As for the potential test I was thinking of integrating into the interview process, I'm thinking I can replace that with practice exams based off of some of the resources provided by the aforementioned organizations. I can even alter some canine body language posters to be unlabeled, but I would like to integrate live animals into the interview process in some way as the job will revolve around work with live animals. The dogs I would use are my own and have never bitten, they are mostly pyr mixes so are naturally stand offish, but all are easily redirected, recalled, etc, the risk to the interviewee would be minimal.

    Thank you all for your continued input, I don enjoy conversing and brainstorming to turn this into a more feasible plan rather than the fantastical mess I had at the beginning of this thread.

  3. #15
    Join Date
    Oct 2011
    Location
    USA
    Posts
    4,354

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    Petekids, I think your website looks great, and so does your boarding kennel. I especially like the clarity of your website. It's very easy to read. Nice!

    Quote Originally Posted by Petekids View Post
    A couple of things - I admire your research into this career before you start it - make sure you realize owning and running a boarding kennel is a 24/7 job, 365 days a year. Finding good, honest, dependable help is a priority.
    What Emma123 said - you need a definite budget and a business plan to make this successful. And remember, the first couple years are the roughest.

    We thought about all the questions you've brought up before we bought our existing boarding/grooming kennel almost 12 years ago. We like our job, but it's basically working from morning to night without many breaks. Our kennel is very small - 11 runs, and I groom 3-4 days/week - 10-12 hour days. We have done extensive remodeling, but there is always something else to fix. This year we have more interior chain link to replace. We have one part-time employee (about 25/hrs a week - she makes about $13/hour). Not only is she the bather, but handles a lot of kennel and reception duties as well. Luckily she worked for a vet for 22 years - great with dogs!.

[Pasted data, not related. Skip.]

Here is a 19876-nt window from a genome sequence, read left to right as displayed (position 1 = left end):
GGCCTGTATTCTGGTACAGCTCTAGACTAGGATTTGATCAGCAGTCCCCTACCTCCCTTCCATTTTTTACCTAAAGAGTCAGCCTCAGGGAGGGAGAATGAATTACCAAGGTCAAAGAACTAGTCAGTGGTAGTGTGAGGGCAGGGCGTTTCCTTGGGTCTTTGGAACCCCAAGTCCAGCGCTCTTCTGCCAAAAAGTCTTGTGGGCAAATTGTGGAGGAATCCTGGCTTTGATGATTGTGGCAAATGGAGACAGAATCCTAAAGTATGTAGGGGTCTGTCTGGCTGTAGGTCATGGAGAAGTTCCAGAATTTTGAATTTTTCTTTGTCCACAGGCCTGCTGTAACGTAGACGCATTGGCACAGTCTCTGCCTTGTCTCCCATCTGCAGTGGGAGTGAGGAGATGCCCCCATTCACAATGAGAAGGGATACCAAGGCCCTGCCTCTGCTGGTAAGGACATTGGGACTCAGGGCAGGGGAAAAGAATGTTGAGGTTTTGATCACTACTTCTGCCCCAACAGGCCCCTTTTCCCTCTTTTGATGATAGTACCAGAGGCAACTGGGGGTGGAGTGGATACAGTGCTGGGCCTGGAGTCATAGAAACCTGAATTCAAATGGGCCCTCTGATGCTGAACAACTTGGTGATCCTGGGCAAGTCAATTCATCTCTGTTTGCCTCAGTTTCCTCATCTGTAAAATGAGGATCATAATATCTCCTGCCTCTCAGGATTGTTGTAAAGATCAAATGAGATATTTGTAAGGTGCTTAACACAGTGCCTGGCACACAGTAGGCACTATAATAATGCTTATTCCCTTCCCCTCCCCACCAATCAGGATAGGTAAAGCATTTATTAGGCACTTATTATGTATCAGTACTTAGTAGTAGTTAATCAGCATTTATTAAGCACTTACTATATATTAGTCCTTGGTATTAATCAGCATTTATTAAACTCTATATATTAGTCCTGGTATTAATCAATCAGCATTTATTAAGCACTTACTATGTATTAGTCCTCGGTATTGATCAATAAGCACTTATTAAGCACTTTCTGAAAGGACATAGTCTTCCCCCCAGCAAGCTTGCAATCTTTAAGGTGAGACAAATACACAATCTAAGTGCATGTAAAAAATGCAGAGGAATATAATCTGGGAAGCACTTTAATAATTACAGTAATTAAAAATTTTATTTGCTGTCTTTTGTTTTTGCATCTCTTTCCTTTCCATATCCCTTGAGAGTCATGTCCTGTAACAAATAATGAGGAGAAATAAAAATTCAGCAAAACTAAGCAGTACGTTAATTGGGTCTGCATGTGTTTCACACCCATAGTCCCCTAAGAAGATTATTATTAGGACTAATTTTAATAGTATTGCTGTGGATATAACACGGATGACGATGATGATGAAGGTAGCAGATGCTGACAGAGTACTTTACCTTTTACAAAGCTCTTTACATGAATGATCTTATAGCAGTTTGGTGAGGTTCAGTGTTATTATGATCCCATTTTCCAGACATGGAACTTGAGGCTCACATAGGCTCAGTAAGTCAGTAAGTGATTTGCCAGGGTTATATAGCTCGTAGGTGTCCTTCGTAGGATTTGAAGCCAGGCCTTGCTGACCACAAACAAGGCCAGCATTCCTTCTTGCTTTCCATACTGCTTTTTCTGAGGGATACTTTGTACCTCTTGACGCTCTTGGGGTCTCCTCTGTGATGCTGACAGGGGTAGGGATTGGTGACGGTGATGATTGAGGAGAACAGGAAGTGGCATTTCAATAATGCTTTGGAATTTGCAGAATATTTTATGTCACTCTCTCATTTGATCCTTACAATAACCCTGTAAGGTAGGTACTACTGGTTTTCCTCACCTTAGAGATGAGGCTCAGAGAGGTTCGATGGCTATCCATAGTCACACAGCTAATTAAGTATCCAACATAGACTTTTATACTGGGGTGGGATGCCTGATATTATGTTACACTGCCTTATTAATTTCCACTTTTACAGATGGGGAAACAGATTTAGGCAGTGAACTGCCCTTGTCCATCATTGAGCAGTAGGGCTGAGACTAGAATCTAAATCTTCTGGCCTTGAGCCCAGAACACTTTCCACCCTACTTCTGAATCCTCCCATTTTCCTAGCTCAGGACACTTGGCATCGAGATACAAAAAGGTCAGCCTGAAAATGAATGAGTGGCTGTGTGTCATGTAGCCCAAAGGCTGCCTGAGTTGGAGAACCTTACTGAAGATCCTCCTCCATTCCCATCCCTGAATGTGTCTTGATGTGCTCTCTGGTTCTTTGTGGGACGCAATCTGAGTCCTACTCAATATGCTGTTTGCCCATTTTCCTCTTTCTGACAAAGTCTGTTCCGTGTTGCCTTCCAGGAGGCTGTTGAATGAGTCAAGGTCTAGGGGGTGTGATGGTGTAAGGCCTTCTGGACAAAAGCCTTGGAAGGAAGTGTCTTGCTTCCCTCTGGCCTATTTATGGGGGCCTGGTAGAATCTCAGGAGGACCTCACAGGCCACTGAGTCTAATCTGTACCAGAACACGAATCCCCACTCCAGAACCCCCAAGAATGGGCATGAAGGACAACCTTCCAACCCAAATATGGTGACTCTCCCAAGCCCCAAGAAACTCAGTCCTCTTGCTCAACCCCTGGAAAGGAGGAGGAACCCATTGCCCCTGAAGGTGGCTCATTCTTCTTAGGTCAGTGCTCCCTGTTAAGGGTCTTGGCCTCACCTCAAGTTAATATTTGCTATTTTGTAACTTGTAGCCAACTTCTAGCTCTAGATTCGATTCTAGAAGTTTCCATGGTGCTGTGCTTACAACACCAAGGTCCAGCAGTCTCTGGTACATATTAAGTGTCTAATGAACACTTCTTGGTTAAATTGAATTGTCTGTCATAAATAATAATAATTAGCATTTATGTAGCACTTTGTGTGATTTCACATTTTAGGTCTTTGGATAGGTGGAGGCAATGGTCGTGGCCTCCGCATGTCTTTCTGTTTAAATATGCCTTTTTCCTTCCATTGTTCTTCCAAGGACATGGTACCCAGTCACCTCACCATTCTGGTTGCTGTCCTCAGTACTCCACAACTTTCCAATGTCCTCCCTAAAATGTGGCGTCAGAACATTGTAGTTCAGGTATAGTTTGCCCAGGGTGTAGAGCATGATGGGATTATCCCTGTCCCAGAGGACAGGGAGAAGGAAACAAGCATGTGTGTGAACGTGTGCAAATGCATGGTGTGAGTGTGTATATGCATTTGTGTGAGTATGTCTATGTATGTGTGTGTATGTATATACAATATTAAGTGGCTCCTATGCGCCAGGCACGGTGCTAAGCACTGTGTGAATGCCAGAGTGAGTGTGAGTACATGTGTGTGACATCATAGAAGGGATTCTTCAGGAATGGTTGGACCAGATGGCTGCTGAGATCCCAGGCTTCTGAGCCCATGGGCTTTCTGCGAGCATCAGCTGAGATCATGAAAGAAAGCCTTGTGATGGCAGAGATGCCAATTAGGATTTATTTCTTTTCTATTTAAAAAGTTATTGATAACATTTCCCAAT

In the economic area we are located, luxury suites wouldn't be profitable. Our clients are plenty happy with the services we provide. This is a tourist area. Summers, from now until Labor Day, we are usually at capacity for boarding - winters not so much. When we did our business plan/budget we anticipated 65% capacity year 'round. The overall average has come pretty close to that.

    Here is our website - yes, it needs updating, I just haven't had time (family health issues and my second job). It's just an idea, but from your initial inquiry, it sounds like you're going way, way bigger than what we have!
    http://www.chazlynboardinggrooming.c...-facility.html

    Good luck!